The day after the Labor Day holiday seemed like an ordinary day as people returned to work, but for thousands of undocumented residents, who were brought to the United States as children, it was as the day a door to working legally in U.S. began to close.

In  2012 President Obama signed an executive order that allowed children of illegal immigrants to come out of the shadows to walk a path toward citizenship in the United States.

In this Sept. 5, 2017 photo, supporters of DACA participate in a walk out and rally on the Campus of New Mexico State University in Las Cruces, N.M. The walk out and rally are in response to the Trump administration that announced it would dismantle the program that protected hundreds of thousands of young people from deportation. (Josh Bachman/The Las Cruces Sun-News via AP)

While 800,000, mostly adult refugees, signed up for a Differed Action for Childhood Arrival Status, Attorney General Jeff Sessions said Sept. 5 that President Trump was making good on his campaign promise to abolish the program.

“To target these young people is wrong – because they have done nothing wrong,” former President Barack Obama posted in a rare critical statement on Facebook. “It is self-defeating – because they want to start new businesses, staff our labs, serve in our military, and otherwise contribute to the country we love. And it is cruel. What if our kid’s science teacher, or our friendly neighbor turns out to be a Dreamer? Where are we supposed to send her? To a country she doesn’t know or remember, with a language she may not even speak?” Obama wrote that the Trump administration’s action is not required legally and was a political decision.

While Trump gave Congress six months to repeal and replace DACA, political observers are skeptical with a Congress that has debated this immigration measure longer than the healthcare bill. By Sept. 5 Trump was already hedging his bets, tweeting, “Congress now has 6 months to legalize DACA (something the Obama Administration was unable to do). If they can’t, I will revisit this issue!”

About the only thing that is certain is that Attorney General Jeff Sessions sparked a fire storm after his announcement.

“Trump’s action on DACA is cruel — it threatens to tear families apart, puts our economy at risk, and will do nothing to unify America or make us more secure,” said Los Angeles Mayor Eric Garcetti in a statement released by the US Conference of Mayors.

“The President should open his heart to the scores of families anguished by his decision, and reverse a course where he is so plainly on the wrong side of history and justice,” Garcetti said. “DACA recipients are all of us: teachers, students, business owners, young people thinking about starting families of their own in the only country they know: the United States. They belong here. And we’ll fight for them to stay.”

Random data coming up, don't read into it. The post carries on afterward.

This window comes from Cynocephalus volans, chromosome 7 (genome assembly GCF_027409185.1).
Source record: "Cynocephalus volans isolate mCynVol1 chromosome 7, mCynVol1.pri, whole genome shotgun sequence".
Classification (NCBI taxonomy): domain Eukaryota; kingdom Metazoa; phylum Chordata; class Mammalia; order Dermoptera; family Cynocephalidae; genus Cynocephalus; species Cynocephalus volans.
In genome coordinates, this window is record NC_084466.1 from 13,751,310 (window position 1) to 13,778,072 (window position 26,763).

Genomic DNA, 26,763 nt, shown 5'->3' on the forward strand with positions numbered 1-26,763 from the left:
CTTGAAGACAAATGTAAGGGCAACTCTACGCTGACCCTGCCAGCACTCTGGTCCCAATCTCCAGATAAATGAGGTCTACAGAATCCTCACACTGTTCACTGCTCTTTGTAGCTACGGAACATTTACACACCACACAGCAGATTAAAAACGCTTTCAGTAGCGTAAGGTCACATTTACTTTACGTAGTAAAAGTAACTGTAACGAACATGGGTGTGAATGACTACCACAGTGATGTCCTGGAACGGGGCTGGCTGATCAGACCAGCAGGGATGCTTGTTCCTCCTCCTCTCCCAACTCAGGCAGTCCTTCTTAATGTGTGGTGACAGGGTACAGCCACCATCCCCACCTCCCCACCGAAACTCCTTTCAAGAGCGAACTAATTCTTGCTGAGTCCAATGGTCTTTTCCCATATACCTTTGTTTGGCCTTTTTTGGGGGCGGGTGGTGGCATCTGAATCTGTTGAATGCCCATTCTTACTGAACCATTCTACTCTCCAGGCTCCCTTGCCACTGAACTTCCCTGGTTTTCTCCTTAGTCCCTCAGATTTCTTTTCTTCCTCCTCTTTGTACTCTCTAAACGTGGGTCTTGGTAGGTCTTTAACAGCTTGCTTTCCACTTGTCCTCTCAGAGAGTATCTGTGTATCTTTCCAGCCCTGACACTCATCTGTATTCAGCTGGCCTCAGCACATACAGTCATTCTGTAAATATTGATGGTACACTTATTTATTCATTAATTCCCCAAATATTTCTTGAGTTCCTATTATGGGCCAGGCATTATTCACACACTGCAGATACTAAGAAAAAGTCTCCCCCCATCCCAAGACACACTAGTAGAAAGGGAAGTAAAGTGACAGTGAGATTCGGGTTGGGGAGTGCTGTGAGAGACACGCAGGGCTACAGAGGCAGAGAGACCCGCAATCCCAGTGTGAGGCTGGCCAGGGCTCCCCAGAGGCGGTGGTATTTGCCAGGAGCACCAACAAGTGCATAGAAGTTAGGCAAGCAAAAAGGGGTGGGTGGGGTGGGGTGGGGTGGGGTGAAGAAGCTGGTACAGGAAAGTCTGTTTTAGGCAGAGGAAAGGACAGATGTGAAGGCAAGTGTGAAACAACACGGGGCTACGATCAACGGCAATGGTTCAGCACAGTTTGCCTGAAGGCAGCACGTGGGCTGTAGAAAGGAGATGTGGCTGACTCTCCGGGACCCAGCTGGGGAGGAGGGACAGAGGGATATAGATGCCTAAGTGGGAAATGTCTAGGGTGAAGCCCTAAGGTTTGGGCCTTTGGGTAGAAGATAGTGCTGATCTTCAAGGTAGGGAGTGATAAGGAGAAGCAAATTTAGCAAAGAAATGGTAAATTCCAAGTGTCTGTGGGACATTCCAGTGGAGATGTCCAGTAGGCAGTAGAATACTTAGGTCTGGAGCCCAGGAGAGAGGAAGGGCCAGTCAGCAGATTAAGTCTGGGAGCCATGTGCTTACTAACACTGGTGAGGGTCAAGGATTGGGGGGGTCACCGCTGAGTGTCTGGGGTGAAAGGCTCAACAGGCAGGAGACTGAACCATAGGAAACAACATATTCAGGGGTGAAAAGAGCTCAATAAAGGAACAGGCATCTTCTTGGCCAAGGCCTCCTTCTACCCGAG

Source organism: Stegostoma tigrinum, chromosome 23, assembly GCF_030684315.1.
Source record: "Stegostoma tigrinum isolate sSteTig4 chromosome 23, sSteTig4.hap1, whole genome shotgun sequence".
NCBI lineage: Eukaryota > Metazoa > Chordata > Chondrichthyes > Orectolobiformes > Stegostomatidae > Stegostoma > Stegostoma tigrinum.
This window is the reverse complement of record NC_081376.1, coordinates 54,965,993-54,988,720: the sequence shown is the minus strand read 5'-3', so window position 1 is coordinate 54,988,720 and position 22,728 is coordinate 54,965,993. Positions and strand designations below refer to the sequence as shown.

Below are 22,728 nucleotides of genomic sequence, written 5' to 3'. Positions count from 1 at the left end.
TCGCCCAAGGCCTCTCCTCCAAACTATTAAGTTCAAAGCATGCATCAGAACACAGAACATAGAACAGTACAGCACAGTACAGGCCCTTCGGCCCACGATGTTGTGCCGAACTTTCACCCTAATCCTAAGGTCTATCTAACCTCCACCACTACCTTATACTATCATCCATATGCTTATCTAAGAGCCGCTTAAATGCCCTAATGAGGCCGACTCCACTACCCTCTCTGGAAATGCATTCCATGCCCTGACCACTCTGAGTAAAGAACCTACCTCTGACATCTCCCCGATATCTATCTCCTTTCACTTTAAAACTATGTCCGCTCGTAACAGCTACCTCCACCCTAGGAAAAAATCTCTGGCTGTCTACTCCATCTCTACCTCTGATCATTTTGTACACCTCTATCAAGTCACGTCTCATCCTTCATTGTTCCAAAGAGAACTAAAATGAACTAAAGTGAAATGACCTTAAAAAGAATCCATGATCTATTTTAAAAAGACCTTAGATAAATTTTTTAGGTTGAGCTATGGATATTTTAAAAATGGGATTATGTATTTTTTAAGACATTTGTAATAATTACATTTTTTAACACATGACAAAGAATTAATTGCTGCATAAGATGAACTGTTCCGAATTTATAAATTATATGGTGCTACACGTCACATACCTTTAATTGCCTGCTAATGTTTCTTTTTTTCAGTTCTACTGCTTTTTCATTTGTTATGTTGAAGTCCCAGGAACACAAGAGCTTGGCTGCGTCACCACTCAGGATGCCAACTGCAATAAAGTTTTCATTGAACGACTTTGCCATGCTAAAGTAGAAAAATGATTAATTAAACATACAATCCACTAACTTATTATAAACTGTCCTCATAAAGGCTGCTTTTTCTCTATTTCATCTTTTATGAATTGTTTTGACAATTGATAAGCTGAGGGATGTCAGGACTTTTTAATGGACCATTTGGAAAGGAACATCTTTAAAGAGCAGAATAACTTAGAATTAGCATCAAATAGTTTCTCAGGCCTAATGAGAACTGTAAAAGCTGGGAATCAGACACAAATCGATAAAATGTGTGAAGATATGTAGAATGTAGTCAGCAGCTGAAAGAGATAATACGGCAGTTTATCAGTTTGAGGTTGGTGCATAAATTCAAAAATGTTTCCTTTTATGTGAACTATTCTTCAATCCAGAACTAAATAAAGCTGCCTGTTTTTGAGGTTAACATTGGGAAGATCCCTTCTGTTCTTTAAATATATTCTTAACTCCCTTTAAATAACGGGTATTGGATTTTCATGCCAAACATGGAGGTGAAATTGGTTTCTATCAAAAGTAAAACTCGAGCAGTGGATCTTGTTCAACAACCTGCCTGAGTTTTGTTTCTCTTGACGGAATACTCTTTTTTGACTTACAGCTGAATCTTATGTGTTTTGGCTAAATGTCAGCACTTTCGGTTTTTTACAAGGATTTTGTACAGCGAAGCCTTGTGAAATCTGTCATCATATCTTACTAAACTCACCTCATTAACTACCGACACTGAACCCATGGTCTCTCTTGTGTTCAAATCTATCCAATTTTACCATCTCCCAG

Several attorney generals have said that the Trump administration overreached its power and conducted an improper move to dismantle the program. According to several news outlets, Attorneys General Bob Ferguson of Washington and Eric Schneiderman of New York issued statements Sept. 4 that threatened to sue the administration if it ended DACA.

“It is evident that the Trump Administration is determined to undermine this nation’s history of inclusion, tolerance and diversity toward immigrant communities,” Prince George’s County Executive Rushern Baker said in a statement. “From the Muslim travel ban to punishing local jurisdictions for not assisting with the federal government’s responsibility of deporting undocumented residents to, now, irreparably harming individuals who were innocent children when brought to our country, it is clear that this administration is anti-immigrant and un-American.”

While the vast majority of DACA recipients are from Mexico, according to government figures, countries such as Brazil, Jamaica, Dominican Republic and Tobago are also represented.

Despite passionate criticism, most critics are facing the reality of waiting to see what members of the Republican controlled Congress will do and reassure their constituents.

“We are trying to ascertain if we have any students or “dreamers” on campus,” Morgan State University President David Wilson said in a message to students and faculty. “If we do, we’ll reach out to them directly to provide any guidance we are able to gather, and will update the campus community, as appropriate.”